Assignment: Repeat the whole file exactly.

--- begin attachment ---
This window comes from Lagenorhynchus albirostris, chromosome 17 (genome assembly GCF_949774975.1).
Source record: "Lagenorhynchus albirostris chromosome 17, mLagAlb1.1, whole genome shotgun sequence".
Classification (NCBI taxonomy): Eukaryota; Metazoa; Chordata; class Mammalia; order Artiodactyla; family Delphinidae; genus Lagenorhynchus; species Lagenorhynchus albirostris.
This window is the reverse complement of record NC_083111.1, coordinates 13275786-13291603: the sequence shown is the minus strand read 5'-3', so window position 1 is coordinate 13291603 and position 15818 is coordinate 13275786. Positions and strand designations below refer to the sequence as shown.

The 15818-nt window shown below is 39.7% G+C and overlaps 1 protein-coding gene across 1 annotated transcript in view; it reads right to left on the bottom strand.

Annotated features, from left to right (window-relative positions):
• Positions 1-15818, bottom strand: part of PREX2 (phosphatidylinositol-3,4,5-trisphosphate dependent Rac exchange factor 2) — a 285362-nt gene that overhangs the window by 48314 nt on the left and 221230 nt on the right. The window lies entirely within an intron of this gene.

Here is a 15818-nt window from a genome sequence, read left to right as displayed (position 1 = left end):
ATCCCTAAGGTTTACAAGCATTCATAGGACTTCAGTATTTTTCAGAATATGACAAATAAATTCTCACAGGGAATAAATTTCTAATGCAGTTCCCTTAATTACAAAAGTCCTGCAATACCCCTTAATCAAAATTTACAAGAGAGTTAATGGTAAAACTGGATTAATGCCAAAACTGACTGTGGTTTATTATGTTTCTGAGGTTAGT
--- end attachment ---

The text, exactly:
This window comes from Lagenorhynchus albirostris, chromosome 17 (genome assembly GCF_949774975.1).
Source record: "Lagenorhynchus albirostris chromosome 17, mLagAlb1.1, whole genome shotgun sequence".
Classification (NCBI taxonomy): Eukaryota; Metazoa; Chordata; class Mammalia; order Artiodactyla; family Delphinidae; genus Lagenorhynchus; species Lagenorhynchus albirostris.
This window is the reverse complement of record NC_083111.1, coordinates 13275786-13291603: the sequence shown is the minus strand read 5'-3', so window position 1 is coordinate 13291603 and position 15818 is coordinate 13275786. Positions and strand designations below refer to the sequence as shown.

The 15818-nt window shown below is 39.7% G+C and overlaps 1 protein-coding gene across 1 annotated transcript in view; it reads right to left on the bottom strand.

Annotated features, from left to right (window-relative positions):
• Positions 1-15818, bottom strand: part of PREX2 (phosphatidylinositol-3,4,5-trisphosphate dependent Rac exchange factor 2) — a 285362-nt gene that overhangs the window by 48314 nt on the left and 221230 nt on the right. The window lies entirely within an intron of this gene.

Here is a 15818-nt window from a genome sequence, read left to right as displayed (position 1 = left end):
ATCCCTAAGGTTTACAAGCATTCATAGGACTTCAGTATTTTTCAGAATATGACAAATAAATTCTCACAGGGAATAAATTTCTAATGCAGTTCCCTTAATTACAAAAGTCCTGCAATACCCCTTAATCAAAATTTACAAGAGAGTTAATGGTAAAACTGGATTAATGCCAAAACTGACTGTGGTTTATTATGTTTCTGAGGTTAGT